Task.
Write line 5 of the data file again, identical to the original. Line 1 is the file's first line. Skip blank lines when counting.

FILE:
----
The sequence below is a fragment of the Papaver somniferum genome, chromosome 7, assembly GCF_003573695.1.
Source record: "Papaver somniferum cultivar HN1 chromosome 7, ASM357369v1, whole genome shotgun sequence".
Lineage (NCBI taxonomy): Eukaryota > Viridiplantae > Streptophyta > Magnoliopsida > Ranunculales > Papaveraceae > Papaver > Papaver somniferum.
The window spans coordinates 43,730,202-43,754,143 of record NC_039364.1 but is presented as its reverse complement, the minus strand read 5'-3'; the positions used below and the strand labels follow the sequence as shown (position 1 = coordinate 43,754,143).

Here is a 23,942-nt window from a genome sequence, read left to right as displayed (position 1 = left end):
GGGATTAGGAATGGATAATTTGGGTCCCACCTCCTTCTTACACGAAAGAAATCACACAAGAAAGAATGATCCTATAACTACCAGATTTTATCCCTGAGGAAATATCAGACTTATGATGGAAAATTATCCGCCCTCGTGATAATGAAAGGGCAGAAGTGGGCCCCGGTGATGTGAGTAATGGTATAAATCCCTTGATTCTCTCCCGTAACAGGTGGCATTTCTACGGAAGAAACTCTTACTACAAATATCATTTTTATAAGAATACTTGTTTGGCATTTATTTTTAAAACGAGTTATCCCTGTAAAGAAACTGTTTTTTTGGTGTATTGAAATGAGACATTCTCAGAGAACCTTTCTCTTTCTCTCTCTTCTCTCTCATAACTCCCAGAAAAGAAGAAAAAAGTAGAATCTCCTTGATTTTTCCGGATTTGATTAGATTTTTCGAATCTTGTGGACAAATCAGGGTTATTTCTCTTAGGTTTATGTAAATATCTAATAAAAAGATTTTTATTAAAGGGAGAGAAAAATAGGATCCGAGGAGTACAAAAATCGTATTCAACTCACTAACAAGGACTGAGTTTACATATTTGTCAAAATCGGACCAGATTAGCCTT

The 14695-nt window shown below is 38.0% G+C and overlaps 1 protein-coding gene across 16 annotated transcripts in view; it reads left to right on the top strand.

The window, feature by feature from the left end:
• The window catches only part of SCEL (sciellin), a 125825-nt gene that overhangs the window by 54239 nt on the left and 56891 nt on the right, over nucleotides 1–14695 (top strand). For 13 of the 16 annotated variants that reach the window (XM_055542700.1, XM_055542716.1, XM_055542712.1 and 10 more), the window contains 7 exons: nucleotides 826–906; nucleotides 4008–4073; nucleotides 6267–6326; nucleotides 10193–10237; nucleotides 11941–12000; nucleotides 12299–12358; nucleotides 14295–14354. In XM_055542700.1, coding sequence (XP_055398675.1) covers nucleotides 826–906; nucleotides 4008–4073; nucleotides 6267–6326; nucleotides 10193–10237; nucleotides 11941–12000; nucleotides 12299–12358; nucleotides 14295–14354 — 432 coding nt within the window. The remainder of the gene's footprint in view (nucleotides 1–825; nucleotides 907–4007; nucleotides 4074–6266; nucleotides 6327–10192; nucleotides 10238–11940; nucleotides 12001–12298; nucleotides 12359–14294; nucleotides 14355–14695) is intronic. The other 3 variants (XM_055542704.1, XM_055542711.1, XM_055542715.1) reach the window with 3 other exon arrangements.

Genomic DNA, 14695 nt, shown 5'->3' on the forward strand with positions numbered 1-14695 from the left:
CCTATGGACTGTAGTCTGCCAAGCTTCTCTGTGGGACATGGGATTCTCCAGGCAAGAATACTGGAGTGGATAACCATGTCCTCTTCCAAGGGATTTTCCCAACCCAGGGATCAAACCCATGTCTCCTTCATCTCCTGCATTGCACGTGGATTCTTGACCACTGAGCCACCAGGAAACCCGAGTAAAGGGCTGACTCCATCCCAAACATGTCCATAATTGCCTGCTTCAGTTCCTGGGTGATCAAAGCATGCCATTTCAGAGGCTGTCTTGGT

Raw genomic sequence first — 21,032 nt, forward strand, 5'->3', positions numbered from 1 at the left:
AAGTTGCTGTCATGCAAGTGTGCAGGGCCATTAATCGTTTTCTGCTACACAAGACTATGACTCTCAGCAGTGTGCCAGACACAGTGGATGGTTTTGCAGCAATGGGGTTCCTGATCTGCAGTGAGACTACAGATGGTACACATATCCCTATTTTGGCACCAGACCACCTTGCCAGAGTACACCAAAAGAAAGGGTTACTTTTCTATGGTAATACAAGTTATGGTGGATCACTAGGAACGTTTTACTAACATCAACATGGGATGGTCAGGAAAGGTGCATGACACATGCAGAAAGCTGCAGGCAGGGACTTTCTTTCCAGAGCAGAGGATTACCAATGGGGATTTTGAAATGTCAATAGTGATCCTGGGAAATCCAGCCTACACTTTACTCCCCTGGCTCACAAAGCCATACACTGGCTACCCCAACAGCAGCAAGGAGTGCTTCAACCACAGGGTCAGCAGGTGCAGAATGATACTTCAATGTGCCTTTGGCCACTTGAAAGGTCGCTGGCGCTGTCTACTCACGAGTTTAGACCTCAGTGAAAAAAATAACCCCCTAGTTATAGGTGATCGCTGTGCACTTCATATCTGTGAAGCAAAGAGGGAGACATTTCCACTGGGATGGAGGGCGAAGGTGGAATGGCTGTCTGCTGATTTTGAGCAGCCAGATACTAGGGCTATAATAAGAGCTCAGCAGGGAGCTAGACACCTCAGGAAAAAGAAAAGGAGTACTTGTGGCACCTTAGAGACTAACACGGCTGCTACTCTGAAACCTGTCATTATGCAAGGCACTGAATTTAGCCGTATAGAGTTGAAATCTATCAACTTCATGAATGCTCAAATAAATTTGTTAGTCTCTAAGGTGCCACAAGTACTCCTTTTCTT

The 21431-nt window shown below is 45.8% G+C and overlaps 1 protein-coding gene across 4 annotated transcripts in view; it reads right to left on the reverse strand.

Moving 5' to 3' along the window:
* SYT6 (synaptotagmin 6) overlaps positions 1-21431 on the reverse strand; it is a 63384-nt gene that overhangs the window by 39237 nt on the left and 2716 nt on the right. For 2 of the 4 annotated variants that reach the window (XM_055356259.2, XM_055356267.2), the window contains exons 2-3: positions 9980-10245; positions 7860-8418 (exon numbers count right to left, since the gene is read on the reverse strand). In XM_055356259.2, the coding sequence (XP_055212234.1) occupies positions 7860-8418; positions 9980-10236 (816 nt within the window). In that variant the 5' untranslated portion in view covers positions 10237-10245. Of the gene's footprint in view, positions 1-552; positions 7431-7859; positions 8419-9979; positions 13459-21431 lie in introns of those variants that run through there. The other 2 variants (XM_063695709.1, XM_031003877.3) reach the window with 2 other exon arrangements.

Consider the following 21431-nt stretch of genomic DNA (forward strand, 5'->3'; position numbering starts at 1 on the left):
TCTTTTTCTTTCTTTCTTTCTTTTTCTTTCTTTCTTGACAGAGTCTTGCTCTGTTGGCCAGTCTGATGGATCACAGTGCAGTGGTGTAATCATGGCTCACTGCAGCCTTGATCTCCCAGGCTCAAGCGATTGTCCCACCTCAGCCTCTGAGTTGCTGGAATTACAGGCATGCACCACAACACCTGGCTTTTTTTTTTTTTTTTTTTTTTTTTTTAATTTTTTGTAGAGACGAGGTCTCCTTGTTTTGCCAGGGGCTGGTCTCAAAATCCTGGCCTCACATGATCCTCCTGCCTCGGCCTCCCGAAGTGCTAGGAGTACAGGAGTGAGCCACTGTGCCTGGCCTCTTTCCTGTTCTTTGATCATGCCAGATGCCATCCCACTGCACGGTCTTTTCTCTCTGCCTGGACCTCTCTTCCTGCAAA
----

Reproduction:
Here is a 23,942-nt window from a genome sequence, read left to right as displayed (position 1 = left end):